Niagara Gazette — Have you ever thought what you might do if you were king or queen for a day, equipped with a magic wand? I have, I could use one right now and I’d like to use it to make a governor appear!
I’m not sure when or where the magic wand fantasy began, but I thought about it again the other day after reading about the depth of some of the challenges we are facing globally as well as locally here, sometimes our own problems seem so huge that the issues confronting the rest of the world seem to disappear.
As writer Dawn Levesque reminds us, “Wands have cast their magical charm on children and adults alike since stories began.”
She says, “Magic wands are found in fairy tales, myth, legend and folklore. In Roman mythology, Mercury carried a wand that has become a familiar symbol in the medical world. In fairy tales, the wand is the catalyst for the story. In fantasy and science fiction, it is the instrument to the objective. With a magic wand, the holder stands boldly to strike down his enemy. In all genres, the magic wand is used for both good and evil.”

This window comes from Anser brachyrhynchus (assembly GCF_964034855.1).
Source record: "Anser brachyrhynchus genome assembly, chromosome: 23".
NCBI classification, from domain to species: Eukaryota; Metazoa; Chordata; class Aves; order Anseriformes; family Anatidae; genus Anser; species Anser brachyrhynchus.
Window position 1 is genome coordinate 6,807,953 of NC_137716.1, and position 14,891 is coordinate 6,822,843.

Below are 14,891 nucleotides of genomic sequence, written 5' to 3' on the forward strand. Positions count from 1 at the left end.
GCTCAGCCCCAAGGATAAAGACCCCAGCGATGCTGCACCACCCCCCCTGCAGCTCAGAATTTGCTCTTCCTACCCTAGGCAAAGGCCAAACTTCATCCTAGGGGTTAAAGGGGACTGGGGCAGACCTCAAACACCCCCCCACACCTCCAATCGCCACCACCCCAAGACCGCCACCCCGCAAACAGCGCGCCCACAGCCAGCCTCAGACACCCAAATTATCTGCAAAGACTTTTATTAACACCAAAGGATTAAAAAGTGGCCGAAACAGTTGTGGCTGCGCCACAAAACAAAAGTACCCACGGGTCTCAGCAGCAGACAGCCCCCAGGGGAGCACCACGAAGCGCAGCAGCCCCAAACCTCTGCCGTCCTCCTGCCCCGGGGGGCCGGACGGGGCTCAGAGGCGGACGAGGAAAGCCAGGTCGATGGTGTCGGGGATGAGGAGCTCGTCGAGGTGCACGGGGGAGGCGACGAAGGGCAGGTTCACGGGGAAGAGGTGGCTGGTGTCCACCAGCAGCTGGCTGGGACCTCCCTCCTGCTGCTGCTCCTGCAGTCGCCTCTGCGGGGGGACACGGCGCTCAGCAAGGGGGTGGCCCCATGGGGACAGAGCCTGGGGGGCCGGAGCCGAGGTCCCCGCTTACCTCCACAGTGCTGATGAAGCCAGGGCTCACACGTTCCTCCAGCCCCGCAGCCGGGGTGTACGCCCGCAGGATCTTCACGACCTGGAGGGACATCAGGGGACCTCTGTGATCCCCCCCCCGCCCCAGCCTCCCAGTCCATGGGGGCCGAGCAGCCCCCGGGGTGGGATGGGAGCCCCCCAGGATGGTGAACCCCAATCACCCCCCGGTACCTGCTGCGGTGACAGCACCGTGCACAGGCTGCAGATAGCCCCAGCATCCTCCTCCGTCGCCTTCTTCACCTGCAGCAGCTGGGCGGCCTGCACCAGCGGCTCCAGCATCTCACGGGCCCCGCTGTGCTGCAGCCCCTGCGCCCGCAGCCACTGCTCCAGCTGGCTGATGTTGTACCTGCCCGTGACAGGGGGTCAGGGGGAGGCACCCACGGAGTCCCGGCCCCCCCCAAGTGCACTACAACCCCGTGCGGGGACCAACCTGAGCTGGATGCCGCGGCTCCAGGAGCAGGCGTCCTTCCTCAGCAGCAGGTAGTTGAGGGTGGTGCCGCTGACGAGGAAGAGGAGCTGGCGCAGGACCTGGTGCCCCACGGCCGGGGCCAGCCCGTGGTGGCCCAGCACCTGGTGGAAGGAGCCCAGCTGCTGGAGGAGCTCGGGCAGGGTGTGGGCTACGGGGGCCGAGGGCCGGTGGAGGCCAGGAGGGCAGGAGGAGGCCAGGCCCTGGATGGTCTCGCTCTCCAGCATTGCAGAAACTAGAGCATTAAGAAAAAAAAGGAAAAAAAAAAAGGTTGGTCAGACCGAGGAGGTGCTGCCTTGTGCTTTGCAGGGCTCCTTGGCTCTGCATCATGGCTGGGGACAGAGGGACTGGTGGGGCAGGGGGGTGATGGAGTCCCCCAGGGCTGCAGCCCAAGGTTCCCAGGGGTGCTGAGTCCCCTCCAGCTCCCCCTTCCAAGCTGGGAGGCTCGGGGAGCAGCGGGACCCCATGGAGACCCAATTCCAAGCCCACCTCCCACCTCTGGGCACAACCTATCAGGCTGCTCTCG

I remember when they seemed to come to life in the late 1950s and mid 1960s when almost all the televisions in my old neighborhood tuned in to watch host Jack Bailey bellow, “Do YOU want to be Queen for a Day?”
It felt a little like magic to me when the studio audiences, in unison with me, my sisters, all the moms and a few dads on our block and, no doubt, around the country, glued to their television screens replied in a roar that could probably be heard from coast to coast, “YES!”
And thus the magic of the daytime television game show era was born with a daily “Queen” selected from four women contestants, each with a tear-jerking sob story explained why they believed THEY should be crowned Queen for a Day, showered with washers, dryers all sorts of electric appliances and merchandise ranging from, of course, new televisions, radios, mixers and blenders to full-length fur coats and vacation trips.